Popular Science Monthly
��"Let There Be Light— Enough to Blind the Enemy," Said Cadorna
THERE have been thrilling happenings galore in this war of wonders, but noth- ing more dramatic has been reported than the manner in which the Italians under Cadorna, by a piece of engineering dare- deviltry, crossed a great gorge in the Alps and brought their troops, guns and entire equip- ment right up under the Austrians' noses without losing a man.
The feat was accom- plished by sheer audacity — made possible by blind- ing the enemy with floods of light from searchlights strung along the Italian side of the gorge and con- centrated on the Aus- trians all during the momentous night, so that they were unable to see what the Italians were do- ing. When the morning dawned, the sun revealed a number of bridges which the daring Italians had erected over the terrible chasm during the night.
Naturally the Austrians suspected that something was going on while the powerful searchlights were making noonday glare all around them and leaving the Italians and the surrounding country wrapped in mid- night blackness. They fired their guns ceaselessly, but the booming only served to conceal the noise of the bridge-building.
The engineers had to drop their pontoon boats down a forty-foot wall on wooden skids, then join them across as treacherous a stream of running water as was ever en- countered anywhere, plank them over so that the troops could cross, and provide ladders to enable the troops to scale the precipice on the Austrian side. Time and again the current swept the boats away before they were properly joined. But in the morning the Austrians fell back in con- sternation before the entire Italian unit, not a hundred yards away.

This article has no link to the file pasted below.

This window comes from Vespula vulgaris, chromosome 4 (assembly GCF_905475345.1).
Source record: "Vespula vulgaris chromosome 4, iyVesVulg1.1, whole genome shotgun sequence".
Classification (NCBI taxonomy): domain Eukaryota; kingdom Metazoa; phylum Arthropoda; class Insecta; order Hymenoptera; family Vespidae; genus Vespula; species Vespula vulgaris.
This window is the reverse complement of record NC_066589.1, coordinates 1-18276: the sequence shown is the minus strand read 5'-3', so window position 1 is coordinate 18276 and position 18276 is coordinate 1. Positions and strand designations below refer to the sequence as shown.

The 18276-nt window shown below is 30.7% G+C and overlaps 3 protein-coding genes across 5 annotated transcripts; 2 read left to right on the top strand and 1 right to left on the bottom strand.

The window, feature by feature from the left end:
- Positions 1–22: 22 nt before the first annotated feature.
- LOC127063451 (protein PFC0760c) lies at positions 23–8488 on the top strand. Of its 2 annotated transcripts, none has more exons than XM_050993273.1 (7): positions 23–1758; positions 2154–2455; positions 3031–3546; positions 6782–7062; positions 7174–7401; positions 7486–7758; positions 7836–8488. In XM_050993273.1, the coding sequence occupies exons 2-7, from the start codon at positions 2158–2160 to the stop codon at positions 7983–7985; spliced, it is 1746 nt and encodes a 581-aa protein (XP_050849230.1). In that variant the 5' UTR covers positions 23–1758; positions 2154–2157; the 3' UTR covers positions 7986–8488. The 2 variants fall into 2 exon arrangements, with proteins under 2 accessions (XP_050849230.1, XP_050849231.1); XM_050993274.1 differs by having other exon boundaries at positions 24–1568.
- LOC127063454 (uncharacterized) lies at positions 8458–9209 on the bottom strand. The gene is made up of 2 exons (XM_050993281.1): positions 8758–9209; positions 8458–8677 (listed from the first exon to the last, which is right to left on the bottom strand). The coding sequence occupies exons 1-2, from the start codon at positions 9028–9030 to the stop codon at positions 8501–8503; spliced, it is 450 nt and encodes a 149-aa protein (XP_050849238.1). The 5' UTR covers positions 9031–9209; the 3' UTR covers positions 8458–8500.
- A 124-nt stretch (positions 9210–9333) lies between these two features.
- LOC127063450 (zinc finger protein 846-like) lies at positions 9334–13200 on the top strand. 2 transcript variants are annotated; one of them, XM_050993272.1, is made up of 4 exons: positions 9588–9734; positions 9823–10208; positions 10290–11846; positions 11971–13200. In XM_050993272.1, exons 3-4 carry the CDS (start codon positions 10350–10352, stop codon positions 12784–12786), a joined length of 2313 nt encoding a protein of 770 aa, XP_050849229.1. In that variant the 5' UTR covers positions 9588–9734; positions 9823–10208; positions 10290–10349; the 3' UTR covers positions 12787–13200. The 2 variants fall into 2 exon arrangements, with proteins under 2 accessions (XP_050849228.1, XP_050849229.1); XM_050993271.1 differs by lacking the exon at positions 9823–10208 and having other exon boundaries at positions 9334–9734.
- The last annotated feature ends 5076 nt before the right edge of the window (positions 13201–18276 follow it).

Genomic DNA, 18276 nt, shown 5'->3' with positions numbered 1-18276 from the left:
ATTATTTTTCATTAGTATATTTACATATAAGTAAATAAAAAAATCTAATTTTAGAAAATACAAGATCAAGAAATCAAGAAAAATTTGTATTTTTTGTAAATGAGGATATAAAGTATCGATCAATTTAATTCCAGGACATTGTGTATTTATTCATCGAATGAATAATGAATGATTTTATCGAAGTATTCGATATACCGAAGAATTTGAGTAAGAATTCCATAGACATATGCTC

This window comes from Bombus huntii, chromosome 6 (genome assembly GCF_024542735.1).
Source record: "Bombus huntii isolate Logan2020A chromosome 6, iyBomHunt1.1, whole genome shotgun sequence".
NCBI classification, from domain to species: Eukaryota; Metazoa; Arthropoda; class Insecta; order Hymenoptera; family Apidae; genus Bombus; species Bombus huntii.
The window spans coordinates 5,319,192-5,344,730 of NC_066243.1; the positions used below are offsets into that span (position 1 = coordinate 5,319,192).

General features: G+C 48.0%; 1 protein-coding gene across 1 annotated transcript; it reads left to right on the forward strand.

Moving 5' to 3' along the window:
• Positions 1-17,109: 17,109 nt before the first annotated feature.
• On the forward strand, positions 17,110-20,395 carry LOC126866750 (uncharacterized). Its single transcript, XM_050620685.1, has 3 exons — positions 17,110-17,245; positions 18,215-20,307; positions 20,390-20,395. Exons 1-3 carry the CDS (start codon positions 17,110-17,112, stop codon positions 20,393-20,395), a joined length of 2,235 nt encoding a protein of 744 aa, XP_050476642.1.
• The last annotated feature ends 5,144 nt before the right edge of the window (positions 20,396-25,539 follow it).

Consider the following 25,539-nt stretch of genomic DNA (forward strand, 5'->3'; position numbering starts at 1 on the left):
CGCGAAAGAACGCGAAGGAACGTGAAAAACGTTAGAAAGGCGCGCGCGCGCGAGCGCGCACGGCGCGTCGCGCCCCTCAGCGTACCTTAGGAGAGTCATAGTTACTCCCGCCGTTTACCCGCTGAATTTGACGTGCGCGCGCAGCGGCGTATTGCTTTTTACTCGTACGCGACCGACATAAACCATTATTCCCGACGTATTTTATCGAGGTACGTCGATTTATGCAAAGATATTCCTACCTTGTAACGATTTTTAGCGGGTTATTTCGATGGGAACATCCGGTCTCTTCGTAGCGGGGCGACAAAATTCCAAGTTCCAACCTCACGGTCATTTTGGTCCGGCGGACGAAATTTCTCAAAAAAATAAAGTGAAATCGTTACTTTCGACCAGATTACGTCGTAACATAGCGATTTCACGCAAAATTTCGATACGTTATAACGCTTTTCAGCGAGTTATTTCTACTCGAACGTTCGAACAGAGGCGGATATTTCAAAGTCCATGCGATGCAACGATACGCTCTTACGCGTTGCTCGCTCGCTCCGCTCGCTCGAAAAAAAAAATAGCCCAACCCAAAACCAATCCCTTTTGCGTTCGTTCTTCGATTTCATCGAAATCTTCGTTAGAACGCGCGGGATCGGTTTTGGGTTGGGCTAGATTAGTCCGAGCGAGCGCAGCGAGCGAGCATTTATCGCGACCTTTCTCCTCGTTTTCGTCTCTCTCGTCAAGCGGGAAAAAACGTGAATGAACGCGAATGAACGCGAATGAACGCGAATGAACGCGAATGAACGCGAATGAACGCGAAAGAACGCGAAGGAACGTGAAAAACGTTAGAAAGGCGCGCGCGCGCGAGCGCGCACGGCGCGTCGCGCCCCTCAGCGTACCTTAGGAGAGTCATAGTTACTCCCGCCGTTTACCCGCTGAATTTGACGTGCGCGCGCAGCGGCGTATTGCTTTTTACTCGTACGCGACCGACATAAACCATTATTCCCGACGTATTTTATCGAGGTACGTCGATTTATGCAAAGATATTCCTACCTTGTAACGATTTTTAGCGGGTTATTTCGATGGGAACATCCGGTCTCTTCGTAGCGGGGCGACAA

���The Details of the Valve-Turning Device
The valve-rotator consists of four main parts: a threaded boss slipped over the valve stem near the bottom; a hollow sleeve rigidly attached to the cylinder water-jacket and internally threaded to fit the thread of the boss; a ball-bearing joint the bottom half of which is attached to the valve push-rod and the upper half of which has a small projection with saw teeth to contact similar teeth on the bottom of the boss around the valve stem; and a coil-spring between the hollow sleeve and the ball-bearing joint
��Turning Valves on Their Seats Automatically
A SIMPLE device has just been designed and patented for the purpose of auto- matically rotating the valves of gas engines on their seats while the motors are running, thereby bringing a different portion of the valve head and stem into the path of the flame on each up and down stroke. This rotative action is positive and reduces the pitting on the valve seat or valve head, this in turn requiring less valve grinding and making for less fuel and oil wasted, since it is impossible for either to work its way past the valve seat. As shown in the dis- assembled unit pictured and the cross-sectional view, the valve rotator consists of four main parts, a threaded boss slipped over the valve stem near the bottom ; a hollow sleeve rig- idly attached to the cylinder water-jacket and internally threaded to fit the thread of the boss ; a ball-bearing joint the bottom half of which is attached to the valve push-rod and the upper half of which has a small projec- tion with saw teeth to contact with similar teeth on the bottom of the boss around the valve stem ; and a coil-spring between the hollow sleeve and the ball-bearing joint.
In operation, the upward movement of the valve push-rod causes the teeth in the ball-bearing joint member to mesh with those on the bottom of the boss, the angularity of the teeth tending to cause the valve stem to move round against the resistance of the coil-spring. As the valve stem drops, the spring brings the ball- bearing joint back to its original position as the teeth are withdrawn from mesh. The next upward movement forces the valve round on its seat a little more until by a succeeding upward stroke it has made a complete revolution on its seat.